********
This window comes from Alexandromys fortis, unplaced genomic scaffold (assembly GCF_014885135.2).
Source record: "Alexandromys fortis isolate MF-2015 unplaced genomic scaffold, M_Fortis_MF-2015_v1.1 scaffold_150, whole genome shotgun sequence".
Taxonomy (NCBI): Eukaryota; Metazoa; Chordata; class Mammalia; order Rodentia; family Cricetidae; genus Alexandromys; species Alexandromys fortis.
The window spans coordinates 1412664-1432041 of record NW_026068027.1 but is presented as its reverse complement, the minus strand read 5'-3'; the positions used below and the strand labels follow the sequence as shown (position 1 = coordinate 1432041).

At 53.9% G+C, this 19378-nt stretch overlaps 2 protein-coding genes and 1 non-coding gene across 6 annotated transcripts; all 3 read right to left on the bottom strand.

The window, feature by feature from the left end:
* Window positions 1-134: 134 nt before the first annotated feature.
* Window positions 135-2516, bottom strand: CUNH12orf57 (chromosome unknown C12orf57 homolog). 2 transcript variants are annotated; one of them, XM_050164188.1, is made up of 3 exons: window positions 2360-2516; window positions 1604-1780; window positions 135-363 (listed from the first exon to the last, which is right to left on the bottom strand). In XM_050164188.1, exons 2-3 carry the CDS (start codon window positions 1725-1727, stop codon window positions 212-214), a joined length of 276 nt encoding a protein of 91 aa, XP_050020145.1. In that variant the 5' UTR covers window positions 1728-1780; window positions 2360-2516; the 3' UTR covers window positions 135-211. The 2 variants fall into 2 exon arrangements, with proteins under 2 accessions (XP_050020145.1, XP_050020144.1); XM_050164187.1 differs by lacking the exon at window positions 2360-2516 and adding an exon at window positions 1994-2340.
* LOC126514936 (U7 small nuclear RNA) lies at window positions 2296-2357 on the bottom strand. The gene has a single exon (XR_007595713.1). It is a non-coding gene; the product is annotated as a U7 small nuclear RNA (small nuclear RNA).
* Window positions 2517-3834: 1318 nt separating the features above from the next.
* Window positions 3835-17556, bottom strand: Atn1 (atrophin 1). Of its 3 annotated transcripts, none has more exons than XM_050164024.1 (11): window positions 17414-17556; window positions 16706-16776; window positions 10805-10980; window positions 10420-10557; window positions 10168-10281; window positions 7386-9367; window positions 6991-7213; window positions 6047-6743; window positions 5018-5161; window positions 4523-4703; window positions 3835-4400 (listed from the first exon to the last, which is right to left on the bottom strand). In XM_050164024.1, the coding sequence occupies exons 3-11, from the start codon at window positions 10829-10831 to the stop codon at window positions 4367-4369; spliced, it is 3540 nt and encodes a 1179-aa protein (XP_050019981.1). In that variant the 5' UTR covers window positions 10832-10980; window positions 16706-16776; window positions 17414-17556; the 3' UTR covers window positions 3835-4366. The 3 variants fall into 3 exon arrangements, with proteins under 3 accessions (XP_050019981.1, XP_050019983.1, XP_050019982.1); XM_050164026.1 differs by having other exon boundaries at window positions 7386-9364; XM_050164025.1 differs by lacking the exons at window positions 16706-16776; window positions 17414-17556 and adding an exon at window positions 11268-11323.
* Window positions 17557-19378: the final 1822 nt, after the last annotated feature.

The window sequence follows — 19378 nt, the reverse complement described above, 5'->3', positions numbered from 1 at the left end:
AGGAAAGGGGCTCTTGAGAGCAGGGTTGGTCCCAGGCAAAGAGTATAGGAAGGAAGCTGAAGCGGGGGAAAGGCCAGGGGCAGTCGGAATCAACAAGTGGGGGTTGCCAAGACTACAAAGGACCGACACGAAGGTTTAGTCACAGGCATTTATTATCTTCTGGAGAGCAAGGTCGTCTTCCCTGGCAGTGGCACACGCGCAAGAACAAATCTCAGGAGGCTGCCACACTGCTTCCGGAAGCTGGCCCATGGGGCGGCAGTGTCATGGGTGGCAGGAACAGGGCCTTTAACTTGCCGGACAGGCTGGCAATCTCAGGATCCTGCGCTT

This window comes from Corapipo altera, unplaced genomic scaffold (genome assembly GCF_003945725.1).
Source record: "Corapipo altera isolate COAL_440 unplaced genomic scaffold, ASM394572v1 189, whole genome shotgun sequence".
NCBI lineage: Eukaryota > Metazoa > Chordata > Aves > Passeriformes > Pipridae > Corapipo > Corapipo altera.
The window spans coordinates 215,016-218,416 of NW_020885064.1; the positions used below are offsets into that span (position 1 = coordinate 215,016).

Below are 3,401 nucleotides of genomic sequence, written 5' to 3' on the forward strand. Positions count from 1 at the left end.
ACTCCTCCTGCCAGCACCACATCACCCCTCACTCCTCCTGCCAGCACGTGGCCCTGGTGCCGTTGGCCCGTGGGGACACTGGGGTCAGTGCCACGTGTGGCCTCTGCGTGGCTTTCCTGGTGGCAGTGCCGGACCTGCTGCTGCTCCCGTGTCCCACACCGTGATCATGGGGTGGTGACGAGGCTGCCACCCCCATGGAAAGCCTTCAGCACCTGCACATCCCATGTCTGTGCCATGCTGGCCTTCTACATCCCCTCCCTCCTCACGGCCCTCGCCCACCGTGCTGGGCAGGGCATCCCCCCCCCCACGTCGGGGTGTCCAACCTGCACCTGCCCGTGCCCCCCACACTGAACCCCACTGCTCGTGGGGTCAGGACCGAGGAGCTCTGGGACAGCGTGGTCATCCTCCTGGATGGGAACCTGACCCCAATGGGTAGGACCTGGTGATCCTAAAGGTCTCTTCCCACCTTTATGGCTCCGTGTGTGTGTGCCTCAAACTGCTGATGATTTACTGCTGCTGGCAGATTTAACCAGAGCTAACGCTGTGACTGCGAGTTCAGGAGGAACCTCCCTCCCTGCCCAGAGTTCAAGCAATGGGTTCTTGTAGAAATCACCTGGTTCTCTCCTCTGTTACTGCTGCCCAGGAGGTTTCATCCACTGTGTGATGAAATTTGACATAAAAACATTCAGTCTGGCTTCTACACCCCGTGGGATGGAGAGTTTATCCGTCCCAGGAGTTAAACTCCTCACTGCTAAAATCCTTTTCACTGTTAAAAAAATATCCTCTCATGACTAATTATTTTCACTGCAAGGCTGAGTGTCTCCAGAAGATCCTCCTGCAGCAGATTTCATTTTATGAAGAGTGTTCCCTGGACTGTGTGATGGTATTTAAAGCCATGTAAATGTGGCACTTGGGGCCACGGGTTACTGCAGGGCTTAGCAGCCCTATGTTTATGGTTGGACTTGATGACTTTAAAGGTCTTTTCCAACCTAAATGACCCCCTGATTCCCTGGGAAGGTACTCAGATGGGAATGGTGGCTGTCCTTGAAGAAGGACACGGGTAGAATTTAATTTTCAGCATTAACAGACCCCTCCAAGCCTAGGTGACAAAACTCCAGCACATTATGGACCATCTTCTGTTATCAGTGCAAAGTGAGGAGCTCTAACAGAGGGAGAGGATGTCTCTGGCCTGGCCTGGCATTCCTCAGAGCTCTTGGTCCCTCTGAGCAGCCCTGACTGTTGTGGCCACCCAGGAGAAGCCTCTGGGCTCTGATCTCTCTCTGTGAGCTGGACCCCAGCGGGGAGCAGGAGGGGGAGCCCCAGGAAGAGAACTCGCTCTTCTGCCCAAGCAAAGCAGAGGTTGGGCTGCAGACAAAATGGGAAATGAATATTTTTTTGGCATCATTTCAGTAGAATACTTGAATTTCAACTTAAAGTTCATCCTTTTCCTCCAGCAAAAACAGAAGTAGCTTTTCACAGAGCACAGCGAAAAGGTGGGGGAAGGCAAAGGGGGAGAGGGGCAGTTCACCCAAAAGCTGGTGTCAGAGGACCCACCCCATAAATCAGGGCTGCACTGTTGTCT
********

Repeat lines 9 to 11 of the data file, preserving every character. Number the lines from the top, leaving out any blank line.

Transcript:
* LOC126514936 (U7 small nuclear RNA) lies at window positions 2296-2357 on the bottom strand. The gene has a single exon (XR_007595713.1). It is a non-coding gene; the product is annotated as a U7 small nuclear RNA (small nuclear RNA).
* Window positions 2517-3834: 1318 nt separating the features above from the next.
* Window positions 3835-17556, bottom strand: Atn1 (atrophin 1). Of its 3 annotated transcripts, none has more exons than XM_050164024.1 (11): window positions 17414-17556; window positions 16706-16776; window positions 10805-10980; window positions 10420-10557; window positions 10168-10281; window positions 7386-9367; window positions 6991-7213; window positions 6047-6743; window positions 5018-5161; window positions 4523-4703; window positions 3835-4400 (listed from the first exon to the last, which is right to left on the bottom strand). In XM_050164024.1, the coding sequence occupies exons 3-11, from the start codon at window positions 10829-10831 to the stop codon at window positions 4367-4369; spliced, it is 3540 nt and encodes a 1179-aa protein (XP_050019981.1). In that variant the 5' UTR covers window positions 10832-10980; window positions 16706-16776; window positions 17414-17556; the 3' UTR covers window positions 3835-4366. The 3 variants fall into 3 exon arrangements, with proteins under 3 accessions (XP_050019981.1, XP_050019983.1, XP_050019982.1); XM_050164026.1 differs by having other exon boundaries at window positions 7386-9364; XM_050164025.1 differs by lacking the exons at window positions 16706-16776; window positions 17414-17556 and adding an exon at window positions 11268-11323.